Threads merged on the effect of Marijuana on Arthritis / Lupus / Rheumatoid Arthritis / Fibromyaalgia and other diseases of which inflamation of the joints is a symptom
  12. Mamabudz Mamabudz

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    Multiple Sclerosis MS

    Mol Neurobiol. 2001 Aug-Dec;24(1-3):29-51. Related Articles, Links

    Cannabinoids and neuroprotection.

    Grundy RI, Rabuffetti M, Beltramo M.

    Schering Plough Research Institute, Milan, Italy. robert.grundy@spcorp.com

    Cannabinoid compounds are endowed with pharmacological properties that make them interesting candidates for therapeutic development. These properties have been known since antiquity. However, in the last decade extremely important advances in the understanding of the physiology, pharmacology, and molecular biology of the cannabinoid system have given this field of research fresh impetus and have renewed the interest in the possible clinical exploitation of these compounds. In the present review we summarize the effects elicited, at the cellular level, by cannabinoids acting through receptor-dependent and receptor-independent mechanisms. These data suggest different ways by which cannabinoids may act as neuroprotective agents (prevention of excitotoxicity by inhibition of glutamate release, antioxidant effects, anti-inflammatory actions, etc.). The experimental evidence supporting these hypotheses are presented and discussed with regard to both preclinical and clinical studies in disease states such as cerebral ischemia, brain trauma, and Multiple Sclerosis.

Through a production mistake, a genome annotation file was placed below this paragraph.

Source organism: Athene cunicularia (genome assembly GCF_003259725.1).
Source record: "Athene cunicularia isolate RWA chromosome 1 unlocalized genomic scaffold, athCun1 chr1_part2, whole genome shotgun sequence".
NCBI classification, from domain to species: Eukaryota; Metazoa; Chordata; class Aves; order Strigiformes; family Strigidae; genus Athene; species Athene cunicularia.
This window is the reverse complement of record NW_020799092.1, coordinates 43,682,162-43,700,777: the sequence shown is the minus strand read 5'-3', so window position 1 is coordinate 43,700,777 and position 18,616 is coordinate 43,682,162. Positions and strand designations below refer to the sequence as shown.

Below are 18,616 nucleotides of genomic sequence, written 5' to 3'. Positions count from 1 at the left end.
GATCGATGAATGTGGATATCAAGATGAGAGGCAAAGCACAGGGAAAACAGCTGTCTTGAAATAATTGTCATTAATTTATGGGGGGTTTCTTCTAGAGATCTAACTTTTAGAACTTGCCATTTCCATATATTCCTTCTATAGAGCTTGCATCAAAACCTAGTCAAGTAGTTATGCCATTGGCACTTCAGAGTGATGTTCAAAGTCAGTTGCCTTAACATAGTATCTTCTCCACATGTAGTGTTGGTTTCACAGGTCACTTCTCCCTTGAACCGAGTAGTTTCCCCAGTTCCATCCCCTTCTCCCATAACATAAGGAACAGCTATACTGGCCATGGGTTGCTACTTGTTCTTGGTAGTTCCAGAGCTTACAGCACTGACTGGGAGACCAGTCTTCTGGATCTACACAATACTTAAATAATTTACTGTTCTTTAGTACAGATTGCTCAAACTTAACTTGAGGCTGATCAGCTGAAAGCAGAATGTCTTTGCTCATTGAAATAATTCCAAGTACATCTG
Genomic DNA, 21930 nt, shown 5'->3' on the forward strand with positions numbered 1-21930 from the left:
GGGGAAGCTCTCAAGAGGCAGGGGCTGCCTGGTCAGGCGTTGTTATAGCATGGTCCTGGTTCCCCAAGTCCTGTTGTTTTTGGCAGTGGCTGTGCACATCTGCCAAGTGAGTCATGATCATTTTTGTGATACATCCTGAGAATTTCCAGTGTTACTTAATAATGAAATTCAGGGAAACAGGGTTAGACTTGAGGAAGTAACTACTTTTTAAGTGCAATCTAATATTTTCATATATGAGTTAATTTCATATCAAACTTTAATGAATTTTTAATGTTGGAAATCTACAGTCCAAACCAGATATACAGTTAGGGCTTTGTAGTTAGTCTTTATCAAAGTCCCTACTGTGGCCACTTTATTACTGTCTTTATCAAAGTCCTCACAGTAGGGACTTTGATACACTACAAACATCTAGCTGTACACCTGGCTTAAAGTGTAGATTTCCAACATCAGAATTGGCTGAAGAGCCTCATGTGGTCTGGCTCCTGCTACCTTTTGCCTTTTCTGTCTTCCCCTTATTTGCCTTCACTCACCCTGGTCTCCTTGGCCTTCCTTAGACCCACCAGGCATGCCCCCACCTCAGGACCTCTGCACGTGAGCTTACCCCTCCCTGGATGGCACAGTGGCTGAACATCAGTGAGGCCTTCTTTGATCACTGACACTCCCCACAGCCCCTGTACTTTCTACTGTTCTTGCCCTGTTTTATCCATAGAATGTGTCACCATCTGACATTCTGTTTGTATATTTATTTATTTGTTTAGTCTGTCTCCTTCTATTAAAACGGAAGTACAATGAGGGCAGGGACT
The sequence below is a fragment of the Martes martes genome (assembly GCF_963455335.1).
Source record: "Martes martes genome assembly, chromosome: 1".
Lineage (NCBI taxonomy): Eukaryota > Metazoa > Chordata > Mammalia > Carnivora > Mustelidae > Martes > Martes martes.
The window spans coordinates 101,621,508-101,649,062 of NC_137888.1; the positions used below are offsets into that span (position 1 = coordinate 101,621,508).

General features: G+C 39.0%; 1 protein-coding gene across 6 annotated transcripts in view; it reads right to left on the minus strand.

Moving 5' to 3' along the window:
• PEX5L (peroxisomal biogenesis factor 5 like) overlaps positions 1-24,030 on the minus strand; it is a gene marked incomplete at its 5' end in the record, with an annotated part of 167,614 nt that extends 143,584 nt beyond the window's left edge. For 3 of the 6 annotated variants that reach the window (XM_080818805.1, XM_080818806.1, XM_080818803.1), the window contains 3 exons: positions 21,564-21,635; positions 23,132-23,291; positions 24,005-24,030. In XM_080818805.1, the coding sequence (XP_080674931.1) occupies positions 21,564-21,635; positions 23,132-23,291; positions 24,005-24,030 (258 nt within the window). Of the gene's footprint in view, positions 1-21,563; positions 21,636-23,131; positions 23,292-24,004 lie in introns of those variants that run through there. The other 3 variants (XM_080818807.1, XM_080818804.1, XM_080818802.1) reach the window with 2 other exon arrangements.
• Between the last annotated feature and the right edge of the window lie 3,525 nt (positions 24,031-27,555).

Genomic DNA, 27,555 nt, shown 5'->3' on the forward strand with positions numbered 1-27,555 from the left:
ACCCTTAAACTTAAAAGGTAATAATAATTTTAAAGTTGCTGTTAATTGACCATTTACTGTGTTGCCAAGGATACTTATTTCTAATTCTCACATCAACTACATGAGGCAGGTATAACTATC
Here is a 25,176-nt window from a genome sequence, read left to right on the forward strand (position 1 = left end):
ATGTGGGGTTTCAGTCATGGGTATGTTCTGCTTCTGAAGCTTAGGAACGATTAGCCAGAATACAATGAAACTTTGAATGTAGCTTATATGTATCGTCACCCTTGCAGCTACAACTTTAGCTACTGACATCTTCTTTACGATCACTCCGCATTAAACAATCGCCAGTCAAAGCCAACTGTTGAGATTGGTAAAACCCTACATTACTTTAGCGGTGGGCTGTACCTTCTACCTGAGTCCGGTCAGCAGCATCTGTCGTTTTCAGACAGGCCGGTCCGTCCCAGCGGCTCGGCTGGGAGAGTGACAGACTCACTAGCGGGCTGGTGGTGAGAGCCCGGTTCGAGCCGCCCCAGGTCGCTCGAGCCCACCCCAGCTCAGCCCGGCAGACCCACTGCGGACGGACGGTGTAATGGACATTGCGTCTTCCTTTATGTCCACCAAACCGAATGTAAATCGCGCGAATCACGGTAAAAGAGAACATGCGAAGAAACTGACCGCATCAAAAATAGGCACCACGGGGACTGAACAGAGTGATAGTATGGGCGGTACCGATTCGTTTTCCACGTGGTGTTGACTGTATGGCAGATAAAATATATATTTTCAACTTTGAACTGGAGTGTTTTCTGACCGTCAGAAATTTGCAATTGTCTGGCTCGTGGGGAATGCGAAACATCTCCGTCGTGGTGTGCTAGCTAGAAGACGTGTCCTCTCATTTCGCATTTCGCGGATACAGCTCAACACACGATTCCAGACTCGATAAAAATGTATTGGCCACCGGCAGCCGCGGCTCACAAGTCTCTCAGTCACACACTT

13. Ugo Ugo

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    Both my Mum and Dad have Rheumatoid Arthritis. My Mum has had it for a long time now, its really bad, and my Dad was just diagnosed. They are fairly conservative, so when I asked my Mum what she thought of using marijuana, she kind of laughed and told me that there was no way because she couldn't go around her daily buisness in la la land. But wouldn't she build up a tolerance and not get high after a while? I've heard stories of people using it for medicinal purposes and they don't get high. Whats up with that?
  14. jebus jebus

    • Senior Member
    • Since: Apr 23, 2003
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    Freakish, When before my dog died she had bad arthritous and every day we would give her glucosamine and asprins and she was fine for the day, You could give that a shot
  15. CheebaMonkey CheebaMonkey

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    • Since: Dec 19, 2002
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    They don't get high Ugo because...

    ...they don't smoke enough.

    Lots of times the therapuetic dose is below the psychoactive dose.

    Also, when you use your medicine everyday, sometimes several times, you would start becoming tolerant to the high, if you were even getting high in the first place.
  16. Mamabudz Mamabudz

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    Hi Ugo:

    I use for medical purposes to treat lupus, another auto-immune system illness that caaauses inflamation in the joints (among other lovely things :rolleyes: ).

    Unless I smoke something especially strong and a larger amount that I have not smoked before I don't get the "giddy"/"lala land" response any longer. It would become disabilitating if that state of inebriance was a constant state.

    When I wish to use cannabis for a recreational purpose, I actually have to plan to party. Set and setting -- my friends, location, music, food -- as well as a special variety of cannabis separates the recreational relaxation from the daily medication.

    ...have a cookie ;)

    Hugz,

    Mama Budz
  17. Ugo Ugo

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    • Since: Dec 30, 2002
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    Heh heh, thanks.